22 Postcards for Utopias Bach: fifth card.

Telling folktales

‘How can we create entanglements with human and more-than-human others near and far that experiment with – and point to – new ways of being’?


James Hillman writes of animals that they: ‘wake up the imagination’. ( in James Hillman and Margot MacLean (1997) Dream Animals: Writings by James Hillman Paintings by Margot McLean p. 2).  Our sensing of the world is heightened by Rilke’s ‘noticing beasts’, by our acknowledging their knowing that: ‘we don’t feel very securely at home’ in the ‘interpreted world’. (‘The First Elegy’ trans. J.B. Leishman & Stephen Spender Duino Elegies p. 25) . They remind us of the mystery of presence, and ‘the childhood game of becoming-animal’ that ‘suggests …that children have a sense of themselves as emerging out of a … field of protean forces and materials, only some of which are tapped into by a child’s current, human, form’. (Jane Bennett The Enchantment of Modern Life: attachments, crossings and ethics p.51).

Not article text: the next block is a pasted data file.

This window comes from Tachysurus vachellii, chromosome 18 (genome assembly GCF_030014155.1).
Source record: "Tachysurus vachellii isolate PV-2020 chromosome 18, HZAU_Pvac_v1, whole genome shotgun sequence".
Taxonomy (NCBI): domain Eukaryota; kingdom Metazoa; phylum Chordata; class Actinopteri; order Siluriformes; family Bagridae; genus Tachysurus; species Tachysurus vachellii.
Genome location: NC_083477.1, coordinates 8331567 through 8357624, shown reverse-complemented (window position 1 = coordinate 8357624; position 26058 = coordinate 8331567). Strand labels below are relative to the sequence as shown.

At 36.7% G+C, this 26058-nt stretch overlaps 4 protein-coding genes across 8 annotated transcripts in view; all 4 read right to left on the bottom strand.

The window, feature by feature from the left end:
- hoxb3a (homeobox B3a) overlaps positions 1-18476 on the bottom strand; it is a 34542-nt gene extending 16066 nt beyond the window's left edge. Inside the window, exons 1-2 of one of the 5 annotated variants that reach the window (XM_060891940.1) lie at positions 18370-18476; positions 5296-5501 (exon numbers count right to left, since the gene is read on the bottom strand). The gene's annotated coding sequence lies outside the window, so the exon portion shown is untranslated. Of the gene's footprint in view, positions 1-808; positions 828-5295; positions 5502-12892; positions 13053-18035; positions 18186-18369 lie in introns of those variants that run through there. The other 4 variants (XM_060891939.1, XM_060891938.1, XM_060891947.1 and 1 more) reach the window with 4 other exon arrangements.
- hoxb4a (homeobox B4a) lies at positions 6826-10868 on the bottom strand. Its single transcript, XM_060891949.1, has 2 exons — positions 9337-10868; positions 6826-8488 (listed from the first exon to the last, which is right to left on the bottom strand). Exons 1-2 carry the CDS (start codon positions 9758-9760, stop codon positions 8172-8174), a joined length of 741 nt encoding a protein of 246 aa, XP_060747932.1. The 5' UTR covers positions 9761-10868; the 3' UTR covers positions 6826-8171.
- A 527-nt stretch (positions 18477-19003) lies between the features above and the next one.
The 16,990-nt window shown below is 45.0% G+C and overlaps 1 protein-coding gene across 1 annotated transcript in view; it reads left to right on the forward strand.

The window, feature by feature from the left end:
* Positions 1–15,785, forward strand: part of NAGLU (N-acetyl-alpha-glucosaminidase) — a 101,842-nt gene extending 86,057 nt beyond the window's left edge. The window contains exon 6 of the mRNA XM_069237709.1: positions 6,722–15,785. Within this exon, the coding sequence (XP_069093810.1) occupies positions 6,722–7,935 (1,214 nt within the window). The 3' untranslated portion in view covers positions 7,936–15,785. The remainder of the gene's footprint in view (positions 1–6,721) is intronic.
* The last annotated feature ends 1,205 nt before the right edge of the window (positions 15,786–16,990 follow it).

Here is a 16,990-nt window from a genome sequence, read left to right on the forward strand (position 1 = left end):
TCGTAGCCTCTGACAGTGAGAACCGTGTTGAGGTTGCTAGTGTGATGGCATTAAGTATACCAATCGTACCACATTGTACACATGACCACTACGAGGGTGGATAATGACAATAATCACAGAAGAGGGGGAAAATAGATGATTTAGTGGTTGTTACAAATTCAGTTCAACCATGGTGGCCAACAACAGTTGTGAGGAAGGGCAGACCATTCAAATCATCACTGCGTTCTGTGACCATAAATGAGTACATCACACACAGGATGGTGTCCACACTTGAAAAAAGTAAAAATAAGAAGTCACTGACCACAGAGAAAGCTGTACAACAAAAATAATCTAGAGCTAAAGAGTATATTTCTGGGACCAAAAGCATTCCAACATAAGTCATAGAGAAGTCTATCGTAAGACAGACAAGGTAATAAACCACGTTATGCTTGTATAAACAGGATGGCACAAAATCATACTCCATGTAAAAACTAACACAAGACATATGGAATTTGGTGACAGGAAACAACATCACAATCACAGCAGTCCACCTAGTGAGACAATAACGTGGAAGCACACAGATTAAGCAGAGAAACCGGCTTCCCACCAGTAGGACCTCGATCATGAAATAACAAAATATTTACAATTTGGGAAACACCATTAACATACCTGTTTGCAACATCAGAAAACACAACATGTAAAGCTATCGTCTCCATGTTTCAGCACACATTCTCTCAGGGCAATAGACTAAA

In folklore the curlew’s call is often linked to sorrow. Yet its haunting cry has a trailing, bubbling, musical, albeit mournful, quality that is also profoundly beautiful. Curlews flying at dusk are said to have given rise to belief in The Seven Whistlers. On the hill by his house at nightfall, a man called John Pressdee would hear seven curlews pass over, but with never more than six calling at any one time. If a seventh should call he believed the world would end. In Grace Wells’ poem Curlew eleven curlews enchant and lift her until she flys, despite her knowledge of, and sadness at, their dwindling numbers.